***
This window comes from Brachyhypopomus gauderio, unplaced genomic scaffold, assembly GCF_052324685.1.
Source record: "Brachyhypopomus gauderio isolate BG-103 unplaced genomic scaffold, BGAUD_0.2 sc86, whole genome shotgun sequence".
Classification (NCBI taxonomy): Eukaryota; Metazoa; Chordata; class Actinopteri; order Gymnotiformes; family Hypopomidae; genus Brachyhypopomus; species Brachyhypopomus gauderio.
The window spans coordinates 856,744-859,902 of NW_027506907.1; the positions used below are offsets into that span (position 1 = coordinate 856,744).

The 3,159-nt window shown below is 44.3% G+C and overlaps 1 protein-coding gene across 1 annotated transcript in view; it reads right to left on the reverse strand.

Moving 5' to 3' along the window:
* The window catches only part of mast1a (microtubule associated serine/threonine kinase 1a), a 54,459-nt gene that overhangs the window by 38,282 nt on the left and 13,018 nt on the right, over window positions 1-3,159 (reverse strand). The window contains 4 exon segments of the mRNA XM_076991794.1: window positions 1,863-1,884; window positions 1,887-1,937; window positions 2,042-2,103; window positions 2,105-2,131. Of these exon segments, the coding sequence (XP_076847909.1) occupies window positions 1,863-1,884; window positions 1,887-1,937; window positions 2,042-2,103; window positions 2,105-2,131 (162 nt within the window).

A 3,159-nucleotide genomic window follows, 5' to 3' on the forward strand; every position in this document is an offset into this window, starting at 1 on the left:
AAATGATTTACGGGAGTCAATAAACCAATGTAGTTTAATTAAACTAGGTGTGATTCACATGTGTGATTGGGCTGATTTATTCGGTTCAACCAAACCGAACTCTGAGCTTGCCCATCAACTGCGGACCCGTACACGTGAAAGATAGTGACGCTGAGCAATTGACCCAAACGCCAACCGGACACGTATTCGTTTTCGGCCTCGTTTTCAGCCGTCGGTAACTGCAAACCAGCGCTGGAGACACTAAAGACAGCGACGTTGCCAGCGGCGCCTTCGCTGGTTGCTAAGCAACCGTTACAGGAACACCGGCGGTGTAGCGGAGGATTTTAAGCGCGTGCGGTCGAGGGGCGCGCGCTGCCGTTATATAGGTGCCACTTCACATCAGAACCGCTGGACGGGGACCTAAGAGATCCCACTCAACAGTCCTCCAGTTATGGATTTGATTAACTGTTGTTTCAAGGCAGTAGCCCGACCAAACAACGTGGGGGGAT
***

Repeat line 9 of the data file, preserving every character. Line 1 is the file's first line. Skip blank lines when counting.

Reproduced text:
AAATGATTTACGGGAGTCAATAAACCAATGTAGTTTAATTAAACTAGGTGTGATTCACATGTGTGATTGGGCTGATTTATTCGGTTCAACCAAACCGAACTCTGAGCTTGCCCATCAACTGCGGACCCGTACACGTGAAAGATAGTGACGCTGAGCAATTGACCCAAACGCCAACCGGACACGTATTCGTTTTCGGCCTCGTTTTCAGCCGTCGGTAACTGCAAACCAGCGCTGGAGACACTAAAGACAGCGACGTTGCCAGCGGCGCCTTCGCTGGTTGCTAAGCAACCGTTACAGGAACACCGGCGGTGTAGCGGAGGATTTTAAGCGCGTGCGGTCGAGGGGCGCGCGCTGCCGTTATATAGGTGCCACTTCACATCAGAACCGCTGGACGGGGACCTAAGAGATCCCACTCAACAGTCCTCCAGTTATGGATTTGATTAACTGTTGTTTCAAGGCAGTAGCCCGACCAAACAACGTGGGGGGAT